Yet the entire mission could be regarded as political theatre, rooted in a set of assumptions among Western leaders that Latvia and the rest of the Baltics are at risk. First among those beliefs: that Russia’s actions in Ukraine were proof of a newfound aggressiveness, rather than a regionally specific action aimed at protecting local interests, such as continued access to the Russian naval base in Crimea. Second: that ethnic Russian populations in the Baltics could be activated the way they were in Ukraine. Moscow’s incursions into that country were preceded, after all, by demonstrations and occupations of state buildings by ethnic Russians. These protests—thought to have been Kremlin orchestrated—were thought to be a template for Russian interventions elsewhere.
Accept these premises, and the Baltic states—thinly populated, weakly armed countries with high proportions of Russian-speakers (in Latvia it is 26 per cent)—appear likely targets.
Few analysts offered a cogent account of how attacking a Baltic state could benefit Russia, but in 2014, major news outlets including the BBC and the Globe and Mail began publishing articles suggesting tensions between Russian-speakers and non-Russian-speakers in the Baltics could boil over, prompting a Russian invasion.
Sensational as this prospect is, it supposes a state of divided communities with an alienated minority that doesn’t square with what’s visible on the ground here.
On the face of things, Riga provides a model of linguistic integration that compares favourably with that of, say, Montreal. In day-to-day life, Latvian and Russian speakers work in the same businesses. Sports teams from Russia travel here for competitions. Many, perhaps most, Rigans are bilingual, and, according to one source, Russian-speakers serve in the Latvian army in numbers roughly proportionate to their demographic weight. “We’ve got the highest ratio of inter-ethnic marriage in Europe,” notes Nils Ušakovs, 41, the mayor of Riga, who is a Russian-speaker.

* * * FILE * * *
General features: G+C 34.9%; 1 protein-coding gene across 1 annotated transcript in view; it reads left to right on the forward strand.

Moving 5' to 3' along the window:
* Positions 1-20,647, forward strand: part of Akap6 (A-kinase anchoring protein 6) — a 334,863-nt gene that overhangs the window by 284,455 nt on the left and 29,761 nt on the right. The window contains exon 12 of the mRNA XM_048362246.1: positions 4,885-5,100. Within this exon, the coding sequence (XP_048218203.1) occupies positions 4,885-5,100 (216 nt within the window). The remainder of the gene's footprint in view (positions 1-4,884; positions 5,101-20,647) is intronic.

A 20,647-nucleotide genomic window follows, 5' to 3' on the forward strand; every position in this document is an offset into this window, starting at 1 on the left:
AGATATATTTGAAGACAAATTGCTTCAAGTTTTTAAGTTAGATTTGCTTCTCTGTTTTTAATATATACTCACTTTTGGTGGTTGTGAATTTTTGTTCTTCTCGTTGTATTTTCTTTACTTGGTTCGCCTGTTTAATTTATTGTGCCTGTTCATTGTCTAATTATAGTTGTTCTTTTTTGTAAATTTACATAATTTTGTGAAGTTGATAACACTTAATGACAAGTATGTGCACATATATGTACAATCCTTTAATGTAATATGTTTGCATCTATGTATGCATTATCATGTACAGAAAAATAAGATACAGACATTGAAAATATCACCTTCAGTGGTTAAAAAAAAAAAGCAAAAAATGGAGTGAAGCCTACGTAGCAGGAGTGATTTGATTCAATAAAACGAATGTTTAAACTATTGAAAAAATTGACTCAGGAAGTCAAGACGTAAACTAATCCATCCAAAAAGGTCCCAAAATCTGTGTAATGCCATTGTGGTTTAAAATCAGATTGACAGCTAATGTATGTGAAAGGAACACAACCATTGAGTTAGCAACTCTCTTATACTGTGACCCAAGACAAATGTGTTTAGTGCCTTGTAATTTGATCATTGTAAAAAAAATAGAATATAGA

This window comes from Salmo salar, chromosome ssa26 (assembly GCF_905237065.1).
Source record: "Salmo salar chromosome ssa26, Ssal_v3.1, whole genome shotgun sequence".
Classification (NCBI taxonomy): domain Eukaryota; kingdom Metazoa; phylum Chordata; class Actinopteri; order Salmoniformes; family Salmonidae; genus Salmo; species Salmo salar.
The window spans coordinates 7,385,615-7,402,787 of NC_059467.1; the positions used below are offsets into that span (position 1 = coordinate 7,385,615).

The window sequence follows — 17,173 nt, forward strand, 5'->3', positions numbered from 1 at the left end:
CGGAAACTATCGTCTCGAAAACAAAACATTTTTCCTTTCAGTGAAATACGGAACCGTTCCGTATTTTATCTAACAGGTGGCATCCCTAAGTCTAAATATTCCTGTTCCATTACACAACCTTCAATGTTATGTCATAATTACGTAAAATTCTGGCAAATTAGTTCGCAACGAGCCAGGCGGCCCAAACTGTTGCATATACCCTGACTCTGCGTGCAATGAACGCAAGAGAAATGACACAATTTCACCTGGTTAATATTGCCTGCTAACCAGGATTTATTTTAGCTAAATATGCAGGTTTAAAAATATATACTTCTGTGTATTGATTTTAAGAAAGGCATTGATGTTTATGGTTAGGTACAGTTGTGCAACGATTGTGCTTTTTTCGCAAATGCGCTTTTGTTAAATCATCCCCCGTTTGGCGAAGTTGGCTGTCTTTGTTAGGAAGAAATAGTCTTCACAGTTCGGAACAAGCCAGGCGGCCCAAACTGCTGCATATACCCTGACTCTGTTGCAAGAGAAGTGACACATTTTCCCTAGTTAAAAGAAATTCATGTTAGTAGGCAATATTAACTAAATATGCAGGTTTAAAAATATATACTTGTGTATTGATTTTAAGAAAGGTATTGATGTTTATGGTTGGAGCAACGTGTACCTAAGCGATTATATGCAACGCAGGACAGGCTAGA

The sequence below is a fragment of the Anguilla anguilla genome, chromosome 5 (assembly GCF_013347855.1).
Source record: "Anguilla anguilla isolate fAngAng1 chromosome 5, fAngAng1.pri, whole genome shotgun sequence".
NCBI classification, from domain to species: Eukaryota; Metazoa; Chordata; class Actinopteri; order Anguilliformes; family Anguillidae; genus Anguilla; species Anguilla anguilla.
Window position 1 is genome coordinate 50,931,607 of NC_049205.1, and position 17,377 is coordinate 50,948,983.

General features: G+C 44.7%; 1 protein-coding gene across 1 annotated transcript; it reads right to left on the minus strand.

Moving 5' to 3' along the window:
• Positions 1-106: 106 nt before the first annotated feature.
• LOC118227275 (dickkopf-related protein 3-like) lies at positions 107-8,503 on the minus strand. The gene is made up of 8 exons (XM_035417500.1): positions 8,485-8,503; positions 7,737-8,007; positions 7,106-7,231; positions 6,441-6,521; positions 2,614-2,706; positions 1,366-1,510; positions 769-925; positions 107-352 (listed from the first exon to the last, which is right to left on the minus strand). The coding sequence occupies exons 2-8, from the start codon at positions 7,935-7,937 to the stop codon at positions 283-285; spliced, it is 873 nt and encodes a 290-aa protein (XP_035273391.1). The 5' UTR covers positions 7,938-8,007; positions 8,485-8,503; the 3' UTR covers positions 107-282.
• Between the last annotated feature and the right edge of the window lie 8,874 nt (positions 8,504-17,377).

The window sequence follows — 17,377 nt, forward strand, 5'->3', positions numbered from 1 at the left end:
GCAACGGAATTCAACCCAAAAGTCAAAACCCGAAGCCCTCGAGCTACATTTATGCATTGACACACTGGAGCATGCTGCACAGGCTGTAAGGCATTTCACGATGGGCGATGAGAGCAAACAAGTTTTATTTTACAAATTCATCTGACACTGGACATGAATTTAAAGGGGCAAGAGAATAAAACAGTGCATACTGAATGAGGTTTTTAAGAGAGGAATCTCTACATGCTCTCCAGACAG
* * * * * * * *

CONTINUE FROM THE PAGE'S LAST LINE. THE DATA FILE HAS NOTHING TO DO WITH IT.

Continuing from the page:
Ušakovs is head of a party popular with ethnic Russians. He is also leader of an administration that offers free Latvian language classes to Russian-speaking Rigans that have so far drawn 10,000 students.
“[The City] is really intermixed,” says Ušakovs, pausing for an interview in his Old Town office, where he is accompanied by several cats. “It’s not like Belgium or Canada where you can say this is a Russian district; this is a Latvian district.”
The mayor concedes there are policy issues dividing ethnic Latvians and ethnic Russians. Around a decade ago, a reform of the school curriculum that mandated more time for Latvian-language instruction in Russian minority schools prompted protest. But he insists that such differences are handled peacefully. “There is no Russian separatist movement,” he emphasizes. “We have never had any public demonstration or public event or riot or confrontation that could be even remotely classified as a threat to the state.”